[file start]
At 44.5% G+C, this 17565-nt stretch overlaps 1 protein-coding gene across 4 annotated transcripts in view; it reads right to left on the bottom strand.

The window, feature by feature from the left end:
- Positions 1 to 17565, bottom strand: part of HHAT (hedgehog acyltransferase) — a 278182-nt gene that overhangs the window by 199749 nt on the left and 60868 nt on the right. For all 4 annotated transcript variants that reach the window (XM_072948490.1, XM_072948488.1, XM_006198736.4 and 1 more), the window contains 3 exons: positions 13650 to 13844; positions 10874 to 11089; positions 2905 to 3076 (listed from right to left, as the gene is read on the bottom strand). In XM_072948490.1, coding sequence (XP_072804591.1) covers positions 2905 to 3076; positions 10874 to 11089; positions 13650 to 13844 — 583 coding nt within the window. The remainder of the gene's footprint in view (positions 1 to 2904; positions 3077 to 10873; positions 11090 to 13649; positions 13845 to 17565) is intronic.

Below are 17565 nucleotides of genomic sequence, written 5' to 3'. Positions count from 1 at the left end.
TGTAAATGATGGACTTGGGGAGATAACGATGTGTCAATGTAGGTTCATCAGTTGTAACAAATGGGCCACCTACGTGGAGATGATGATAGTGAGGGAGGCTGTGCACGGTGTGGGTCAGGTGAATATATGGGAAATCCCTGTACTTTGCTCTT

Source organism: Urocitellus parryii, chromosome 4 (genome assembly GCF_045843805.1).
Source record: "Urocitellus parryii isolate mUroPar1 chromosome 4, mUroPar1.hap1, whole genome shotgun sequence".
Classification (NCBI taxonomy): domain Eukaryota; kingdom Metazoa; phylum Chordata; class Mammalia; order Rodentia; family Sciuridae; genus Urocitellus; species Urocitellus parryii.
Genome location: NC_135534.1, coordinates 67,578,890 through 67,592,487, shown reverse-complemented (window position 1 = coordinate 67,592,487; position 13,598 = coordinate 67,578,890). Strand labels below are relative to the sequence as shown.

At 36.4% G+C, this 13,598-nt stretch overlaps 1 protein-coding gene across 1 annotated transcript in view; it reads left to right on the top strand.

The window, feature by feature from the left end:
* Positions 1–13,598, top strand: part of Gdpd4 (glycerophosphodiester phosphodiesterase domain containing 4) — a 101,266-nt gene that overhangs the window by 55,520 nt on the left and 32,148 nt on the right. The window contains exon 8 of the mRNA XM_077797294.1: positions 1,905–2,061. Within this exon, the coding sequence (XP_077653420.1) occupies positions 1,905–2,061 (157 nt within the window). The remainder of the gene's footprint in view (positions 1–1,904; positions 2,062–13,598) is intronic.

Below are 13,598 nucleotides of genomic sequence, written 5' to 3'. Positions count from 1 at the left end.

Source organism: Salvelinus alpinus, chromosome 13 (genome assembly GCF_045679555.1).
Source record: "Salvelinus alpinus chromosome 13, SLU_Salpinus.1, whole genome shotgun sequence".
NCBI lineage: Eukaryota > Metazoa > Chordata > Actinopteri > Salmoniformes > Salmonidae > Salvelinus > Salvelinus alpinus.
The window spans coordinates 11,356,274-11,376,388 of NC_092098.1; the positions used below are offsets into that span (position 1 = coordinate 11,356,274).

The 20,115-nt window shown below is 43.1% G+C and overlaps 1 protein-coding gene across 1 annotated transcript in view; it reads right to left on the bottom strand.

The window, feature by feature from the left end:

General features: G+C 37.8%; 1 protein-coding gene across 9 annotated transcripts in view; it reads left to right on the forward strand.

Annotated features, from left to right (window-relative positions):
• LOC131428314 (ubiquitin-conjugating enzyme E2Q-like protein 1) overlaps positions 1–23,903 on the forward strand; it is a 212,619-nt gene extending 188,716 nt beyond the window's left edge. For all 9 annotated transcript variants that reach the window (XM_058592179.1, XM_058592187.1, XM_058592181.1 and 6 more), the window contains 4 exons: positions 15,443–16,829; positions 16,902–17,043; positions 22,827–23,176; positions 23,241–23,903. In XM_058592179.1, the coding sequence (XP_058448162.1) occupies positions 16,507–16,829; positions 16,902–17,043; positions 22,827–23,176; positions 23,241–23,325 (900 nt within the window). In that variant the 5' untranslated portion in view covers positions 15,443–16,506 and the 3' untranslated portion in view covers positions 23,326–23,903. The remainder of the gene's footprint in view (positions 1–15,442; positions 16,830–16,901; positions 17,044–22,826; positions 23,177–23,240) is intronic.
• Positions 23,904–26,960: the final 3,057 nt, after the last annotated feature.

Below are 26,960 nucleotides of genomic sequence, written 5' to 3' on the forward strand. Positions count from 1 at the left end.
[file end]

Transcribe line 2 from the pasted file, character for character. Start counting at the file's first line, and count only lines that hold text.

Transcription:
The window, feature by feature from the left end: